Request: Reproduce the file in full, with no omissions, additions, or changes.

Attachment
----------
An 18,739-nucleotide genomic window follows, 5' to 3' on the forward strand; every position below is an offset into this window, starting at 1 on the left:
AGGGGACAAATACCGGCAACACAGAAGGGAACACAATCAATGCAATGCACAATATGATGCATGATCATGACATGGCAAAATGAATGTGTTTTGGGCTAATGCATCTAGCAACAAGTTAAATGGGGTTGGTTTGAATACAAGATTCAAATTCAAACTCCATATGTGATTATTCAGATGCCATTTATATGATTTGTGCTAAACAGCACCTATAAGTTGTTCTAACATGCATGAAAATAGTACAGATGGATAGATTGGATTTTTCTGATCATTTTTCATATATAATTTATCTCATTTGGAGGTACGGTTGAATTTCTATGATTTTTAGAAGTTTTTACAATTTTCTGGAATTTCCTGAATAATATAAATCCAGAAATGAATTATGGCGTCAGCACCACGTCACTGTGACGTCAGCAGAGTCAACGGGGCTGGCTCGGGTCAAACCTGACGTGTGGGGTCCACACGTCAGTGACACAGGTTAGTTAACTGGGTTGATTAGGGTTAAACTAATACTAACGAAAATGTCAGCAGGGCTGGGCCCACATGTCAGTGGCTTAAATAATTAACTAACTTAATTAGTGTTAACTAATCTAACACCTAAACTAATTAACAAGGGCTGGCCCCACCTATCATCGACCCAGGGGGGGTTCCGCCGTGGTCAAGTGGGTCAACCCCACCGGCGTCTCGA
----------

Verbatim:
An 18,739-nucleotide genomic window follows, 5' to 3' on the forward strand; every position below is an offset into this window, starting at 1 on the left:
AGGGGACAAATACCGGCAACACAGAAGGGAACACAATCAATGCAATGCACAATATGATGCATGATCATGACATGGCAAAATGAATGTGTTTTGGGCTAATGCATCTAGCAACAAGTTAAATGGGGTTGGTTTGAATACAAGATTCAAATTCAAACTCCATATGTGATTATTCAGATGCCATTTATATGATTTGTGCTAAACAGCACCTATAAGTTGTTCTAACATGCATGAAAATAGTACAGATGGATAGATTGGATTTTTCTGATCATTTTTCATATATAATTTATCTCATTTGGAGGTACGGTTGAATTTCTATGATTTTTAGAAGTTTTTACAATTTTCTGGAATTTCCTGAATAATATAAATCCAGAAATGAATTATGGCGTCAGCACCACGTCACTGTGACGTCAGCAGAGTCAACGGGGCTGGCTCGGGTCAAACCTGACGTGTGGGGTCCACACGTCAGTGACACAGGTTAGTTAACTGGGTTGATTAGGGTTAAACTAATACTAACGAAAATGTCAGCAGGGCTGGGCCCACATGTCAGTGGCTTAAATAATTAACTAACTTAATTAGTGTTAACTAATCTAACACCTAAACTAATTAACAAGGGCTGGCCCCACCTATCATCGACCCAGGGGGGGTTCCGCCGTGGTCAAGTGGGTCAACCCCACCGGCGTCTCGA